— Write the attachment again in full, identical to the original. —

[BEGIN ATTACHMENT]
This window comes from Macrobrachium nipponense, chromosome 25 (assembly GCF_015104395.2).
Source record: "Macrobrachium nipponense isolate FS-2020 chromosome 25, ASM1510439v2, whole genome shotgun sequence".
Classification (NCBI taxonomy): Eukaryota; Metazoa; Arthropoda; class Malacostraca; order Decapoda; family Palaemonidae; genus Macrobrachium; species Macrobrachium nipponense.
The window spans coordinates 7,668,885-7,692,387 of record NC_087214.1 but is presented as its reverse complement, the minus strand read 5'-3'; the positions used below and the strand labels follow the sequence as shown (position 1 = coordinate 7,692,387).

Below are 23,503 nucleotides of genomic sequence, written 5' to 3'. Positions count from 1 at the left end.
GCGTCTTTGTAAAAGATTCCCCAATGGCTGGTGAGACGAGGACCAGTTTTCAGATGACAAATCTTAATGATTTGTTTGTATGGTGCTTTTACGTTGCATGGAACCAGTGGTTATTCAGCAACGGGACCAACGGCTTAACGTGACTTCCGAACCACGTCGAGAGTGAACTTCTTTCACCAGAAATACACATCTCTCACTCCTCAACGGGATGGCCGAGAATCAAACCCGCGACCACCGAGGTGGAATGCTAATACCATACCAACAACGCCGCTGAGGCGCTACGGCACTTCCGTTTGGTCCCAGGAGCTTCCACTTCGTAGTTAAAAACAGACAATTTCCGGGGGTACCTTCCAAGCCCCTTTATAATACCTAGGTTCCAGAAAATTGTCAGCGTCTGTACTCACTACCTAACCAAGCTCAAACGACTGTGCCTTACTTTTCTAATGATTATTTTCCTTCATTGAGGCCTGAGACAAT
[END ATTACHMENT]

This window comes from Macrobrachium nipponense, chromosome 25 (assembly GCF_015104395.2).
Source record: "Macrobrachium nipponense isolate FS-2020 chromosome 25, ASM1510439v2, whole genome shotgun sequence".
Classification (NCBI taxonomy): Eukaryota; Metazoa; Arthropoda; class Malacostraca; order Decapoda; family Palaemonidae; genus Macrobrachium; species Macrobrachium nipponense.
The window spans coordinates 7,668,885-7,692,387 of record NC_087214.1 but is presented as its reverse complement, the minus strand read 5'-3'; the positions used below and the strand labels follow the sequence as shown (position 1 = coordinate 7,692,387).

Below are 23,503 nucleotides of genomic sequence, written 5' to 3'. Positions count from 1 at the left end.
GCGTCTTTGTAAAAGATTCCCCAATGGCTGGTGAGACGAGGACCAGTTTTCAGATGACAAATCTTAATGATTTGTTTGTATGGTGCTTTTACGTTGCATGGAACCAGTGGTTATTCAGCAACGGGACCAACGGCTTAACGTGACTTCCGAACCACGTCGAGAGTGAACTTCTTTCACCAGAAATACACATCTCTCACTCCTCAACGGGATGGCCGAGAATCAAACCCGCGACCACCGAGGTGGAATGCTAATACCATACCAACAACGCCGCTGAGGCGCTACGGCACTTCCGTTTGGTCCCAGGAGCTTCCACTTCGTAGTTAAAAACAGACAATTTCCGGGGGTACCTTCCAAGCCCCTTTATAATACCTAGGTTCCAGAAAATTGTCAGCGTCTGTACTCACTACCTAACCAAGCTCAAACGACTGTGCCTTACTTTTCTAATGATTATTTTCCTTCATTGAGGCCTGAGACAAT